chocolate bundt cake

I bought a bundt cake pan the other day, so it was time to test it out.

I got the recipe from It’s a good site, especially because it has a calculator right on the screen. Just put in the number of servings, and it re-calculates the recipe for you. Of course, since I was making cake, there was no need for this feature this time, but nice to know it’s there. Also, I had to choose a chocolate or chocolate chip cake because I am, after all, a chocoholic. This cake recipe was easy, and I am glad I found it because most of the other recipes I found involved cake mix and sour cream, and I wanted one that was made entirely from scratch. I had a slightly smaller pan (9 inches vs 10) but I think it’ll be okay. It takes a little over an hour to bake, so I am typing this while waiting for it to come out of the oven. (Pictures obviously added later.) I made the recipe almost exactly as on the site, but instead of shortening, I used all butter. This resulted in 3 sticks of butter, but that just adds more flavor and richness. I thought about adding in chocolate chips as well, but I wanted to see how it came out first, and will maybe add them next time.


  • 3 cups all-purpose flour
  • 1/2 teaspoon baking powder
  • 1/2 teaspoon salt
  • 1/2 cup unsweetened cocoa powder
  • 1 cup butter, softened
  • 1/2 cup shortening
  • 3 cups white sugar
  • 1 teaspoon vanilla extract
  • 5 eggs
  • 1 cup milk


  1. Preheat oven to 325 degrees F (165 degrees C). Grease and flour a 10 inch Bundt pan. Sift flour, baking powder, salt and cocoa. Set aside.
  2. In a large bowl, cream butter, shortening, sugar, and vanilla until light and fluffy. Add eggs one at a time, beating well after each. Add flour mixture alternately with the milk. Mix well.
  3. Pour into 10 inch Bundt pan. Bake at 325 F (165 degrees C) for 70 minutes or until a toothpick inserted into cake comes out clean. Let cool for 10 minutes in the pan, then turn out onto a wire rack and cool completely. 

Pretty straight forward, simple recipe. I can’t wait to try a piece!

I tried some and it is good and moist. Not much of a chocolate flavor, though. I guess using all butter instead of some butter, some shortening changed that because the shortening would have let the chocolate shine through more. I guess I will add chocolate chips next time. Or, I can make a vanilla cake with chocolate chips, hmm… 


yellow cake and chocolate: two ways

Since I now have a job (although a temporary one) I am on somewhat of a regular schedule, and I want to blog regularly, so I am going to bake either Mondays or Wednesdays (during the dinner and movie nights that Benjie and I have) or both, if I am feeling up to the challenge, and then blog about what I bake either Monday evening, (before trivia night!) or Thursday during the day. These next couple of weeks will be busy with High Holy Day celebrations (Rosh Hashanah-The Jewish New Year and Yom Kippor-the Day of Atonement), but I think I can still make it work. Today, I made “yellow cake” (known in the professional baking world as sponge cake or vanilla cake) and finished them off with chocolate in two different ways.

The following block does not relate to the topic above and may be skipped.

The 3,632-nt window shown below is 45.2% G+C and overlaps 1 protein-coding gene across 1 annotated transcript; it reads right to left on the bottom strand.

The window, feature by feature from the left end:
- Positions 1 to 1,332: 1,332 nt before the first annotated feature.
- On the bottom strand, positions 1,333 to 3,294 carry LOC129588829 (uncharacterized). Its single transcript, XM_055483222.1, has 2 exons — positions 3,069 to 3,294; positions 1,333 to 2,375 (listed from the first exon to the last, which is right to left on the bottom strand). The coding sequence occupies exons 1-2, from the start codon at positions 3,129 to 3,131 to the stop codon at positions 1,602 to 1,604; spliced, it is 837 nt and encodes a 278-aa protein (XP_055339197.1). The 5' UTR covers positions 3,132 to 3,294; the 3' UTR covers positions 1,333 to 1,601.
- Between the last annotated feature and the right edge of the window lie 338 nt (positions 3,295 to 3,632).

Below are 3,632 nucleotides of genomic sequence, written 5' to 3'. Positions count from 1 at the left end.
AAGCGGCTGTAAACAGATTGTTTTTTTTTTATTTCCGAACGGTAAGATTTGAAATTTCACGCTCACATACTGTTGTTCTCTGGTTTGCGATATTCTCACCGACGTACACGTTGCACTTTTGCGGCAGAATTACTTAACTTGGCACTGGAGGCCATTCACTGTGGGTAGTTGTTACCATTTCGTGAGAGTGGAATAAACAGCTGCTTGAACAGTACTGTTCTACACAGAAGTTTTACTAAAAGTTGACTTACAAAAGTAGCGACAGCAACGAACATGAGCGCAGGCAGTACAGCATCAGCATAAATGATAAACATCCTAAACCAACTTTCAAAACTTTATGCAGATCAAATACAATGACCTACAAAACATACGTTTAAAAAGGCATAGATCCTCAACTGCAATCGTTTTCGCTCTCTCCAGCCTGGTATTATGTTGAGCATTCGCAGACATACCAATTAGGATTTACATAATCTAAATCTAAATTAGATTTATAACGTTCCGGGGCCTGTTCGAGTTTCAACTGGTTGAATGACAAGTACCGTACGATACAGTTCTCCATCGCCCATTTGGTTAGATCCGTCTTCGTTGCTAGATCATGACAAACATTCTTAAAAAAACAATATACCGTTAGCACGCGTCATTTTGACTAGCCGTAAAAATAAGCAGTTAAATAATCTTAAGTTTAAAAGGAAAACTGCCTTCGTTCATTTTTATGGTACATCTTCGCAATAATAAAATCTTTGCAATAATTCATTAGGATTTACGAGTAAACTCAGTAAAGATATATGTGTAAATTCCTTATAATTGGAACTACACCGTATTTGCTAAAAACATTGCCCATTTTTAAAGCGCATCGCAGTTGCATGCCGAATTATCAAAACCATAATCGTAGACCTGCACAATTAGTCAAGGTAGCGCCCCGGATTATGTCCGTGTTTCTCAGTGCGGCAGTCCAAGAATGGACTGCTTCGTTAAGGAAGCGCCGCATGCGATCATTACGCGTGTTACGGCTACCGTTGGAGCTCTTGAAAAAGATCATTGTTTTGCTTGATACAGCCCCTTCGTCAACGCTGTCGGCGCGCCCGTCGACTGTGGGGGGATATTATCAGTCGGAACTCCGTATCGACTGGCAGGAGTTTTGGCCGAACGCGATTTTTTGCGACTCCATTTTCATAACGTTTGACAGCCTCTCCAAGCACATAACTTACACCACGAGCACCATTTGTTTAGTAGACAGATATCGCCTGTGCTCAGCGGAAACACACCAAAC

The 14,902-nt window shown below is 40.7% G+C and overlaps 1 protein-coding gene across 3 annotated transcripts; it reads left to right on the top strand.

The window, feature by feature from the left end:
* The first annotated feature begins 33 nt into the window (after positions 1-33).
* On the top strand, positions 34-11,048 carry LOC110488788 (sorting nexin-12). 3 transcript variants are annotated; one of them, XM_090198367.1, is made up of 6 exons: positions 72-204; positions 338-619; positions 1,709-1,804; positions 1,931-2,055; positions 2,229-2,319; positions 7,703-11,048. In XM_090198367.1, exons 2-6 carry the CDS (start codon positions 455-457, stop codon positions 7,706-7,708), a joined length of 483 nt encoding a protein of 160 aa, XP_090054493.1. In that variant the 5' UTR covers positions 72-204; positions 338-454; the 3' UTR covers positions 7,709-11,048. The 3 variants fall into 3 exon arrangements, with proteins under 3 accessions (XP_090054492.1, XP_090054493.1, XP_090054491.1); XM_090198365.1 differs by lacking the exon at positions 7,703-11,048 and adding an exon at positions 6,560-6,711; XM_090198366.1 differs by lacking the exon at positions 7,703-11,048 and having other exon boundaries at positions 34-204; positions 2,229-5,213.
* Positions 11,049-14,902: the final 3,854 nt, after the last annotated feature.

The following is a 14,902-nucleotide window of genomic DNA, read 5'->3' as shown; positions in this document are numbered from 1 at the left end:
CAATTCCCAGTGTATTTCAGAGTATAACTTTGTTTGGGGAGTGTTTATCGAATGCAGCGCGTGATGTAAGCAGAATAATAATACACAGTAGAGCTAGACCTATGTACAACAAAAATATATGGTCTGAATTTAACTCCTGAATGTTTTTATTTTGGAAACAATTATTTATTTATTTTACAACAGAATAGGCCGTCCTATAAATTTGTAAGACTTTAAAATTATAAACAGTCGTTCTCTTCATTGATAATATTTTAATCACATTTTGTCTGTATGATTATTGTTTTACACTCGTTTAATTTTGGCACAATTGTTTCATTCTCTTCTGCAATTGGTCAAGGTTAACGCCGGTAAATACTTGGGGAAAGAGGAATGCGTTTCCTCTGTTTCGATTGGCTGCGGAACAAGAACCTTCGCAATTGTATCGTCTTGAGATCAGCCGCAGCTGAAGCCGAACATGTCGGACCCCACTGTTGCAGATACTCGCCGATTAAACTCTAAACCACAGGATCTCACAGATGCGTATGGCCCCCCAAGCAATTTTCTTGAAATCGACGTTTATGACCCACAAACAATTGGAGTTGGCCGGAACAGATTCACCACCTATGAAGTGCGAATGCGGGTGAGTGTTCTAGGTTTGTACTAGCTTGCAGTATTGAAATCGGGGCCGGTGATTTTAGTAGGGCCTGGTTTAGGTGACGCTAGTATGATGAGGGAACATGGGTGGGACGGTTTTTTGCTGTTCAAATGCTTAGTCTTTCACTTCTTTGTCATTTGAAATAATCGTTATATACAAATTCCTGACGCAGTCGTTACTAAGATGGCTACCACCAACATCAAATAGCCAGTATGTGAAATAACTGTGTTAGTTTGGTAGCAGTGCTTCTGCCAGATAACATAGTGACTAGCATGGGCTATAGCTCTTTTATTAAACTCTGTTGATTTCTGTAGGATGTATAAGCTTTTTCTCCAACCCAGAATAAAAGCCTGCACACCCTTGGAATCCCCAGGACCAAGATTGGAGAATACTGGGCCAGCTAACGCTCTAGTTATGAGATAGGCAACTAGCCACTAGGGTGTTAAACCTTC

1. traditional cake: vanilla cake with chocolate frosting. I don’t have a cake wheel (again, something to add to the birthday wish list) so I didn’t cut the cake in half and fill it with frosting, but I did the Suzie-homemaker version, and just iced the top and sides of the cake. so, nothing that special to blog about.

2. non-traditional: cake balls. I used the crumbs of the second cake (or, rather, made cake crumbs with the second cake) and leftover frosting from the first cake to make the balls. Then I made chocolate powdered sugar with unsweetened baker’s chocolate and powdered sugar. I rolled the cake balls in this mix. a very rich, moist, way to eat cake.
not goin’ to lie, I did use a cake mix, and pre-made frosting, because I was feeling kinda lazy, and didn’t feel like going shopping for all of the ingredients for making cake from scratch. but, of course, all of this can be done from scratch, and will be just as tasty.  therefore, I feel like it is unnecessary to explain the first cake much further, because I just followed the directions on the box. However, I will share with you the steps I took to make the cake balls in a little more detail.
Cake Balls: 
1. Create cake crumbs from any kind of cake you want to make (I suggest a moist cake, such as sponge cake) this should be fairly easy, especially if you start with a warm cake. You can get all fancy and technical with a food processor, and make really nice cake crumbs, but I just used my hands.
2. I put the rest of the frosting in the bowl with the cake crumbs and mixed them together, again, by hand. (of course, you can use any frosting flavor that matches the flavor of the cake that is being used)
3. Roll the mixture into balls. (Again, you can get fancy and make all of your cake balls the same size by using a scoop.)

4. Make the chocolate powdered sugar. I used unsweetened baker’s chocolate, that I melted and added powdered sugar to it. (2 ounces of chocolate, and about 3/4 cups of sugar) To make things easier, I added the sugar 1/4 cup at a time. The result that I got, since, again, I just mixed by hand, (and when I say “by hand” I really mean with a spoon or spatula, or whatever is appropriate in the situation, rather than something electrical.) was a bowl of small chocolatey-sugary balls. (see picture)

5. Roll the cake balls in the chocolate powdered sugar.

6. Have your “non-traditional” cake. (and share it, too!-ah ha!-a reference to the blog title!)